Good morning. Here are some of the stories I’ve found this morning. A note to my new subscribers — I tend to link to stories about campaign finance, lobbying and laws on lobbying, House and Senate ethics, and travel rules, and state laws on these topics. I’m also interested in technology and politics and the legal issues created by new technologies. I’m always interested in links you might want to share. Feel free to email me at eric[at]politicalactivitylaw.com or you can be really slick and follow me on Twitter and direct message me there.
About that lobbyist ban
Gary Meltz urges the White House to ease restrictions on hiring lobbyists here.
Kevin Ring’s potential sentence
Is the topic of this Washington Times report.
Credit for “substantial assistance”
A former aide to Rep. Young is mentioned in this report on an aborted investigation.
Federal prosecutors in Washington revealed this week that a former aide to Rep. Don Young provided substantial help to the FBI in criminal investigations of two congressmen, including one in which he secretly recorded a conversation at the request of agents.
Democratic robocalls drawing attention in New Jersey
Here’s a story about the New Jersey Democratic Party’s use of robocalls against Christie.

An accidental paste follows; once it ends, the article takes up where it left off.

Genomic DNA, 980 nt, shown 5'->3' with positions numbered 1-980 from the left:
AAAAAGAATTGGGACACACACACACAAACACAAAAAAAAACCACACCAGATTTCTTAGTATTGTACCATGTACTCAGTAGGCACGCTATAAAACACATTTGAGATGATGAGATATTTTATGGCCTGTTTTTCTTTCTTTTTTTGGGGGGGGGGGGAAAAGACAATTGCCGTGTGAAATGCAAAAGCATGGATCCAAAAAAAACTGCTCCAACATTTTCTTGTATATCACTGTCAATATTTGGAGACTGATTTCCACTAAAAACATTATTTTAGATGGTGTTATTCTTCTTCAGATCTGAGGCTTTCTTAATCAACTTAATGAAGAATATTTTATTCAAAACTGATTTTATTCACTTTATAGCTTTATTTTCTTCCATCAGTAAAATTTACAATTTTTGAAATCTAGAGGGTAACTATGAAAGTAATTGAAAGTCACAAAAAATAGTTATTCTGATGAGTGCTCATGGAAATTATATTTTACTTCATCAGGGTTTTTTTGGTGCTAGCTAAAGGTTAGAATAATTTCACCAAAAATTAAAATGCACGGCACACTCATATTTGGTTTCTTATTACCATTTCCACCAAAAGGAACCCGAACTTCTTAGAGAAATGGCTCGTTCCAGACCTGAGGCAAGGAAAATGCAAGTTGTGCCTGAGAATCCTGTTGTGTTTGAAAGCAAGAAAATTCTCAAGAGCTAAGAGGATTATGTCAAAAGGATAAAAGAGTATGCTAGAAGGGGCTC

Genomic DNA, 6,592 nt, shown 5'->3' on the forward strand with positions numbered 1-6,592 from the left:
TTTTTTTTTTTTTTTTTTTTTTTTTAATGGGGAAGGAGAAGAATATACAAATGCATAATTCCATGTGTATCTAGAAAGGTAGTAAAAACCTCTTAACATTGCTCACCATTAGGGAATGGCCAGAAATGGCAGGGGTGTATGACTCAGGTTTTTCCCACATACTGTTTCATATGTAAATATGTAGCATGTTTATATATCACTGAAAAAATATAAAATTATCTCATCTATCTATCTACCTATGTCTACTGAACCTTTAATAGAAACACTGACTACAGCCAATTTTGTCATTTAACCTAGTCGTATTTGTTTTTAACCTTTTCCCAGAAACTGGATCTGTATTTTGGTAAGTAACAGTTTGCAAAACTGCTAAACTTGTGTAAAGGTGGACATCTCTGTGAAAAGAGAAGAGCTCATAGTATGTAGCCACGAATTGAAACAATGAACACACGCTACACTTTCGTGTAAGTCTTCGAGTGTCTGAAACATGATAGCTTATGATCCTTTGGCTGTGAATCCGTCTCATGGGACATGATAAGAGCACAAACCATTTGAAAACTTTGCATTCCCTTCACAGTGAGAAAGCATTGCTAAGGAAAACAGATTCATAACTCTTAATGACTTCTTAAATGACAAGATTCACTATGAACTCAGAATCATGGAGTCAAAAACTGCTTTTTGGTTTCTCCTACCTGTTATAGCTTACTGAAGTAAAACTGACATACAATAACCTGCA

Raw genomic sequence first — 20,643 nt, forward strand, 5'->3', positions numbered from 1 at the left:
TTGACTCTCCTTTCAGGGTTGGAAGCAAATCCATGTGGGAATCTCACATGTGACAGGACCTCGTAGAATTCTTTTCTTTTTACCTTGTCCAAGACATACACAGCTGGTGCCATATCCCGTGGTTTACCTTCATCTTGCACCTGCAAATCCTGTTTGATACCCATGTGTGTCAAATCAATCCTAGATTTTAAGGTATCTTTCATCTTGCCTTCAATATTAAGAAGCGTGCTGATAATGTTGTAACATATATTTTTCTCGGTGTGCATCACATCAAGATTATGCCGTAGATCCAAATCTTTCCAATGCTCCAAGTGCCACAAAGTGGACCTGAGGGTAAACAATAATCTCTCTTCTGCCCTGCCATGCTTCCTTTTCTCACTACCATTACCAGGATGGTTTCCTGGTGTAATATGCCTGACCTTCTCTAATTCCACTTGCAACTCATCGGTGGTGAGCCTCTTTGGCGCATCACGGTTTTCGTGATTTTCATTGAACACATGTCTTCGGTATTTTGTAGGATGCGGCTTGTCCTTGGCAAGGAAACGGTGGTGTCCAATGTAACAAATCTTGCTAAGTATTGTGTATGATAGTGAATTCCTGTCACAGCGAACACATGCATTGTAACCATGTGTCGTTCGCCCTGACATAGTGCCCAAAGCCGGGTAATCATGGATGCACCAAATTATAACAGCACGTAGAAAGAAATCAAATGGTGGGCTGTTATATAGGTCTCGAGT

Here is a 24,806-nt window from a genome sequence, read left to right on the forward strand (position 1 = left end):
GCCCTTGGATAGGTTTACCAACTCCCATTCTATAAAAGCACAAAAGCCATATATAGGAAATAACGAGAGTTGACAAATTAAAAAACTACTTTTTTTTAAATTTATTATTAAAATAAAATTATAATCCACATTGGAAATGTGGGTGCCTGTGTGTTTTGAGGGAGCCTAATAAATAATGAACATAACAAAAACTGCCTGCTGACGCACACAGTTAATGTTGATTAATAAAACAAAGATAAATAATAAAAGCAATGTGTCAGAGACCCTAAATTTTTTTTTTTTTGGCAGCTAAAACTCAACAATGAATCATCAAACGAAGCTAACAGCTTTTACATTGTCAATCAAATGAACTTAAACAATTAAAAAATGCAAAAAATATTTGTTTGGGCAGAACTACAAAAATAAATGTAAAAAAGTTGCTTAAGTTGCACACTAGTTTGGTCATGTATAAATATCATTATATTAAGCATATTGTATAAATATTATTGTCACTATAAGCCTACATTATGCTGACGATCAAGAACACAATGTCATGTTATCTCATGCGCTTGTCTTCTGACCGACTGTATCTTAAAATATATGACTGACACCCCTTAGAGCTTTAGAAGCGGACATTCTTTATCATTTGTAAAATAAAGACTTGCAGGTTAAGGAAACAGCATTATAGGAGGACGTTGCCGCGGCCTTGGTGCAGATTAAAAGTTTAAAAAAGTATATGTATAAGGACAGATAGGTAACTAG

Politics on the web and the law
ClickZ’s Kate Kaye covers developments in California on this interesting topic.
States continue to craft online political ad disclosure rules in the absence of clear guidance from the federal government. California is the latest to require “paid for by” disclaimers in some Web ads for state government candidates. And, as is the case in laws passed in Florida and Maryland this year, two of the most popular online ad types – Google text units and Facebook display ads – won’t require disclaimers.
I’m not sure why we should look to the federal government for guidance on the topic, however.
Texting political contributions
The Federal Election Commission considered an advisory opinion request involving accepting political contributions through text messages and more information is here and here. The draft says that the proposed plan would not be permissible “because contributions would not be forwarded to political committees within the timeframe required by the Act and political contributions would not be segregated from corporate general treasury funds. The Commission also concluded that CTIA must develop a means to ensure that contributions are not from impermissible sources and that contributor identification information is forwarded to political committees when required by the Act’s reporting requirements.” FEC Press Release.
Two stories below
The FEC also considered an Obama for America advisory opinion and there’s more information on that below, along with developments in the Rangel story. The report of the Adjudicatory Subcommittee is here.